Yes, it is.  But you can’t expect everyone to be Ursula Burns.  She grew up in the tough housing projects on the Lower East side in New York, but went on to become CEO of Xerox.  Inspiring indeed, but an outlier in reality.

Some in this world are dealt cards so bad that no amount of advice, inspiration, or luck can overcome.

This blog is about financial independence, smart spending, and early retirement.  It is not my wish or desire to dive into the root causes of social issues as it opens the door to politics and all of the intolerance and vitriol associated.  I do however feel it’s important to remind everyone that no, everyone cannot just buckle down, spend less, achieve financial independence, and check out of the working world.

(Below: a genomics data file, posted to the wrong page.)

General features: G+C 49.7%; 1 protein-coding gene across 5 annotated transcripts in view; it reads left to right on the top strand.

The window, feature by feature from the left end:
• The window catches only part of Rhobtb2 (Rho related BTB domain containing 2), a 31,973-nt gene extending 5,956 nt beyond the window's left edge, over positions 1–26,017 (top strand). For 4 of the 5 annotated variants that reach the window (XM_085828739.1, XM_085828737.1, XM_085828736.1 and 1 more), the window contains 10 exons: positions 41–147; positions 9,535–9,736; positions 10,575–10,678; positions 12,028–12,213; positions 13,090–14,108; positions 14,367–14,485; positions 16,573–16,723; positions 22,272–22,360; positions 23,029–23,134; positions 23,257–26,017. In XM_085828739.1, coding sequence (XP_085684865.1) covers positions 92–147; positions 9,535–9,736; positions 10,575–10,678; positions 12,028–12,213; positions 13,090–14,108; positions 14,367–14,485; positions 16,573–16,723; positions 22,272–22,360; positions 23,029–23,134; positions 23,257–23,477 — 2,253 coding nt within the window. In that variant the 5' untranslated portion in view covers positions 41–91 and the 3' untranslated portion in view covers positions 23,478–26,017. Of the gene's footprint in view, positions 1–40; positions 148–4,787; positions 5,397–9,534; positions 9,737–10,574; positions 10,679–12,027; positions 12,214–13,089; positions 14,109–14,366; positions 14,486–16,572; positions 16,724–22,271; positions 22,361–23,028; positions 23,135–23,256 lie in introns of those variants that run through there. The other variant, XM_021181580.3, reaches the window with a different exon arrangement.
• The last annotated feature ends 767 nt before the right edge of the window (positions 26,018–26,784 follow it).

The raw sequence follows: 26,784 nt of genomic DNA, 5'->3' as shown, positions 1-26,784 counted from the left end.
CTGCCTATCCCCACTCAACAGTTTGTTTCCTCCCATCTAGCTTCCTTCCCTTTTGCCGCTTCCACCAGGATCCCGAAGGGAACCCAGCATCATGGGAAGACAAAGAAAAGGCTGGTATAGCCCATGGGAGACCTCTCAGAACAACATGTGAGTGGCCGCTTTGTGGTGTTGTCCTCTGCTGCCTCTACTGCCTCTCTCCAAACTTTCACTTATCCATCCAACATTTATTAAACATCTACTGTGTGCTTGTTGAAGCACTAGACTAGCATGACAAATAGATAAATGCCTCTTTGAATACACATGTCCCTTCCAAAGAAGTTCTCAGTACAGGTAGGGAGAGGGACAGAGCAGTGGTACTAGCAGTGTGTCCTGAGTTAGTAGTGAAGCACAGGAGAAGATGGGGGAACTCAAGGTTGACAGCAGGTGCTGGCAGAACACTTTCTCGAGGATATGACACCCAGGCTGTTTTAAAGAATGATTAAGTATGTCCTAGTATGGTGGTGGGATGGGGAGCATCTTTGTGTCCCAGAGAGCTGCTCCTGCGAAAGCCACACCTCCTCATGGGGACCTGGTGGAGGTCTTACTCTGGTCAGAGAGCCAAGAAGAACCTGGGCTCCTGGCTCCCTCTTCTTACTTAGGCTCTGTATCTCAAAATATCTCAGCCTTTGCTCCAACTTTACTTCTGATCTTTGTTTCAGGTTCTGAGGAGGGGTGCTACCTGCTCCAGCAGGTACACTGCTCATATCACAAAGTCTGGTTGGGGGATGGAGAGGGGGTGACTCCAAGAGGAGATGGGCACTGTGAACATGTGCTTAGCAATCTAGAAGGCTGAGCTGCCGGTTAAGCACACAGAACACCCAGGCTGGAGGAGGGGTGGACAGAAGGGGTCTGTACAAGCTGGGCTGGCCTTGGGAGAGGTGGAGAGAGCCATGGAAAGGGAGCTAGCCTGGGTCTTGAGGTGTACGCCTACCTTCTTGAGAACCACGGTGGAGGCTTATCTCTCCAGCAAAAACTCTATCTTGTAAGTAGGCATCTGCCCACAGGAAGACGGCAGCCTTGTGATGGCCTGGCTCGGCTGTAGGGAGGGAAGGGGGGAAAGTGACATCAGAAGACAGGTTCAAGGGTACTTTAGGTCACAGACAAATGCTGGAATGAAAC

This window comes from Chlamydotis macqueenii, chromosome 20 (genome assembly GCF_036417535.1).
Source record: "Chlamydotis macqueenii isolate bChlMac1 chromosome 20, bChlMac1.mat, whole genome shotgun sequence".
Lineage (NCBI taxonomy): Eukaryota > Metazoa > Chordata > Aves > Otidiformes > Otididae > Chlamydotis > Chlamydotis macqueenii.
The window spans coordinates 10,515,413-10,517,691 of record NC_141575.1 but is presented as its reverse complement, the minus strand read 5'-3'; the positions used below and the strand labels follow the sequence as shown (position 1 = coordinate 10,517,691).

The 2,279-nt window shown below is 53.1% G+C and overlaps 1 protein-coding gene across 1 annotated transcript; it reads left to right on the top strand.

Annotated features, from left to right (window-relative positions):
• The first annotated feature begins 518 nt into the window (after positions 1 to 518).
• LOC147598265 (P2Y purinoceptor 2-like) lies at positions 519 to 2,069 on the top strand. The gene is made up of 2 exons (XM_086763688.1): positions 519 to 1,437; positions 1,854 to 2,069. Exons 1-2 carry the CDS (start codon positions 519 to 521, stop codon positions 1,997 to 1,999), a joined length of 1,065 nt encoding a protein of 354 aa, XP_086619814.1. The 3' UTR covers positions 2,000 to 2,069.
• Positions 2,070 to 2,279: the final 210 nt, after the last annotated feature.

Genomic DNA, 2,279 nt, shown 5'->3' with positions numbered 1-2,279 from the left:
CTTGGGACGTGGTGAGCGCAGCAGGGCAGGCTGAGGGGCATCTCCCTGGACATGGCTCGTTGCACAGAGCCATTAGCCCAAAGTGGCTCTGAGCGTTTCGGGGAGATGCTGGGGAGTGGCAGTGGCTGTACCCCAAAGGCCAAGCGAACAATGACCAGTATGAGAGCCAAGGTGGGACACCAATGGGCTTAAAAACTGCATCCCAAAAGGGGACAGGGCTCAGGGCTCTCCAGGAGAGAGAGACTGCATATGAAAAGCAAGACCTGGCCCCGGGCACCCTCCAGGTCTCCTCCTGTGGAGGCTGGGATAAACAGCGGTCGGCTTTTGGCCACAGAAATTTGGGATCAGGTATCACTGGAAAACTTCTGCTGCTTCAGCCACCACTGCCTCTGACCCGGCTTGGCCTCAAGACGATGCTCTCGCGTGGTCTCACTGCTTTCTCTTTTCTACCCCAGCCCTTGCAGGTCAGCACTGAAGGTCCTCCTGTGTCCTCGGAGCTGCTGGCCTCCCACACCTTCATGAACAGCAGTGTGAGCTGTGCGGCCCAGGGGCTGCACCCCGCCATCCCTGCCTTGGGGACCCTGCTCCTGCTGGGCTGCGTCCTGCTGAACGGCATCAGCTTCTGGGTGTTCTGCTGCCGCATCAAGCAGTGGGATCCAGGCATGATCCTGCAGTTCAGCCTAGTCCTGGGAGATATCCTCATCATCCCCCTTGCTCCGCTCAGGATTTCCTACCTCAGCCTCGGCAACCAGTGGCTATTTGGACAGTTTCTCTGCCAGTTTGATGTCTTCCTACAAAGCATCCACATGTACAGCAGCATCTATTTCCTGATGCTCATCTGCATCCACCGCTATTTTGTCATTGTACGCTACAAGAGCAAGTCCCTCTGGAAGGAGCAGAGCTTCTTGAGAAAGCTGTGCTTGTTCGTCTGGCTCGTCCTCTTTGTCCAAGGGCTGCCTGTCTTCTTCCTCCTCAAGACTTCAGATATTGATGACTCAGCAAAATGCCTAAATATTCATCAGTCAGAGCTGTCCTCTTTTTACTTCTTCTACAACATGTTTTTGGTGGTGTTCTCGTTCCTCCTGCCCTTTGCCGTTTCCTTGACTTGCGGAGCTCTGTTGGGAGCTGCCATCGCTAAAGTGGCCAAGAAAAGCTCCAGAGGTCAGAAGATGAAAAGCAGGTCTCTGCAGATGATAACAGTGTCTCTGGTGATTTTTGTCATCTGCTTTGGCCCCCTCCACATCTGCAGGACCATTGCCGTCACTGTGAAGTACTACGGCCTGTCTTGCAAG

If you disagree, do yourself a favor and take a drive down Monument Street in Baltimore or through the Penn North neighborhood. Ten minutes will likely change your mind.  Some in this world are dealt cards so bad that no amount of advice, inspiration, or luck can overcome.

 

Gratitude And Self-Awareness

Privilege, winning the ovarian lottery, or perhaps just plain luck – use whatever term you’d like.  But those of us who drew a winning card in life should understand that no amount of “just do this” or “follow these 10 rules” will guarantee financial independence to those who drew a losing card.

If you did win the lottery, remind yourself of that from time to time.  Have gratitude, give thanks.  Not just on Thanksgiving, but as a regular practice.

 

It Only Takes One Thing

If It Were Only That Easy